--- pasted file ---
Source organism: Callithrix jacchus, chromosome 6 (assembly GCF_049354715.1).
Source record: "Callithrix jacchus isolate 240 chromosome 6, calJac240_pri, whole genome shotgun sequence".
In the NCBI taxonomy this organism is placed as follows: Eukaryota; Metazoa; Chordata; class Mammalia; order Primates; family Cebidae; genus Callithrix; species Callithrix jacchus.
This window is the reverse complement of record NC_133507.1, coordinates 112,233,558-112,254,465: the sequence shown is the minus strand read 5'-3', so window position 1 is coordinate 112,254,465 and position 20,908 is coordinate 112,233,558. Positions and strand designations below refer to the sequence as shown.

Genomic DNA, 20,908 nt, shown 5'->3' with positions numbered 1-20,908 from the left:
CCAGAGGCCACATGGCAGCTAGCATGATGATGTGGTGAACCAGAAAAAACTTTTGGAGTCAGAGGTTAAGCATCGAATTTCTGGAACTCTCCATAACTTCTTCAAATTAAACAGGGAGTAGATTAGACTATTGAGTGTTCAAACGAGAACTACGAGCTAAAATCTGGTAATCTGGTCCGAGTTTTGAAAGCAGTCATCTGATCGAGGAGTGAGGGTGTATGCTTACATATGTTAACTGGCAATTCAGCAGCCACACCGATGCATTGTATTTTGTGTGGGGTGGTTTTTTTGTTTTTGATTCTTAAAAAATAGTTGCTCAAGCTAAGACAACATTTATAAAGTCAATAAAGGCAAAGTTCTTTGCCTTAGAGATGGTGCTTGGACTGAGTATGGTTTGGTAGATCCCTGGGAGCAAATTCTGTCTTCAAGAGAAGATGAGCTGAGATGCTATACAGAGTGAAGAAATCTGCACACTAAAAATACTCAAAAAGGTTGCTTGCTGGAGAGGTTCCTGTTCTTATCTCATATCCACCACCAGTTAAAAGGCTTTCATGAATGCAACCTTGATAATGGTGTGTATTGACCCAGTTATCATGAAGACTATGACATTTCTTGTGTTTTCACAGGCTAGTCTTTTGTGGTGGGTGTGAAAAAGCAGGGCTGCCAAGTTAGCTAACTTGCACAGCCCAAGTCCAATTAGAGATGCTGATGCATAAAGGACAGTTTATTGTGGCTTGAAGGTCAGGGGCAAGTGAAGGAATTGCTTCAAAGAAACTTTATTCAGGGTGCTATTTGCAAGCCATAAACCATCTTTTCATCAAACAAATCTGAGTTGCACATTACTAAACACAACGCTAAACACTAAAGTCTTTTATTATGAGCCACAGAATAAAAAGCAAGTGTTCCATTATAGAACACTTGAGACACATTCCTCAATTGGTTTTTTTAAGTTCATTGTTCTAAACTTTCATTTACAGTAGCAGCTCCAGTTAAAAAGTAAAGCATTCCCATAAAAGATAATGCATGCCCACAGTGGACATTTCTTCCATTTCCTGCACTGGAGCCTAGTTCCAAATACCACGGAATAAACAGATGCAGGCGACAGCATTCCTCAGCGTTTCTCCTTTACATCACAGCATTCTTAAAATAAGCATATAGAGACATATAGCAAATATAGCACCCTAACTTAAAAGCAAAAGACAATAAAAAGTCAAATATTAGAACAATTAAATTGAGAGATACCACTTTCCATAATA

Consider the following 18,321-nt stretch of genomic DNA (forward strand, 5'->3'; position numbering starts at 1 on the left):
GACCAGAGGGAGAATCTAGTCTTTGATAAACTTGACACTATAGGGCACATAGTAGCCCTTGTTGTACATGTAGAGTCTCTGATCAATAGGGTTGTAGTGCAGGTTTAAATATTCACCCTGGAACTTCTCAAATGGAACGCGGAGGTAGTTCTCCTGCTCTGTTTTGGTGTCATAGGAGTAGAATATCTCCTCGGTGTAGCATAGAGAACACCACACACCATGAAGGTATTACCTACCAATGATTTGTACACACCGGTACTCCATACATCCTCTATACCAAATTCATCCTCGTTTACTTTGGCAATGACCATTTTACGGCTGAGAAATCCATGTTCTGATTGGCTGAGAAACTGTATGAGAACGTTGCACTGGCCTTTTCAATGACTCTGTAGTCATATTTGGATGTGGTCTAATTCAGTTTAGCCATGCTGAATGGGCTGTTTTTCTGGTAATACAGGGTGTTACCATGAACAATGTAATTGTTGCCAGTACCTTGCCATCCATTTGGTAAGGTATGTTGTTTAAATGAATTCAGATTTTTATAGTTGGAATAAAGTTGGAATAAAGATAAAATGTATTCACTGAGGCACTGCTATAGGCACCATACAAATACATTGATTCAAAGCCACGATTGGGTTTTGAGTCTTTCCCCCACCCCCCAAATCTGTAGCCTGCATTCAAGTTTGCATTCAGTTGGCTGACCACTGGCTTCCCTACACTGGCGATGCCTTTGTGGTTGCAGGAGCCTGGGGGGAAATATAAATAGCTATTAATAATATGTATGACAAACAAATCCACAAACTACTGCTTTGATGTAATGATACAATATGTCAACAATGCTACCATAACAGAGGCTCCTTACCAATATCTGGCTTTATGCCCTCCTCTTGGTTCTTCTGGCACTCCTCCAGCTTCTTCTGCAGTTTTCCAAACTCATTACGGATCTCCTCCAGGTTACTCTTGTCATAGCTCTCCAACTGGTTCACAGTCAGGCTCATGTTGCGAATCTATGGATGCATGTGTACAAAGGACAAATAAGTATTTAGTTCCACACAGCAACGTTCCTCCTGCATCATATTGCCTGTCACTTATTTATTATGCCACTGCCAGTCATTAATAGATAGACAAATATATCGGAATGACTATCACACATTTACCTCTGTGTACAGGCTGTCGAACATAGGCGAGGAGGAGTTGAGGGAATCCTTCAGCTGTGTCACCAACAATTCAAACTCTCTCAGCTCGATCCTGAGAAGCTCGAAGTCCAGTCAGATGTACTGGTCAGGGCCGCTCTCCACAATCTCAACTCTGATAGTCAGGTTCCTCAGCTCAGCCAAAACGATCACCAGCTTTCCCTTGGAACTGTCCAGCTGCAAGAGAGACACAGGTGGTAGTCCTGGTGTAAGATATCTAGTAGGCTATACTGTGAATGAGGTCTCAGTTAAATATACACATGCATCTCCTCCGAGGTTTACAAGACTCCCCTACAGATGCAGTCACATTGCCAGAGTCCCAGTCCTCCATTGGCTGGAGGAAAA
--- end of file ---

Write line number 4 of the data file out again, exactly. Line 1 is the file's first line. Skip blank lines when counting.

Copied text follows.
This window is the reverse complement of record NC_133507.1, coordinates 112,233,558-112,254,465: the sequence shown is the minus strand read 5'-3', so window position 1 is coordinate 112,254,465 and position 20,908 is coordinate 112,233,558. Positions and strand designations below refer to the sequence as shown.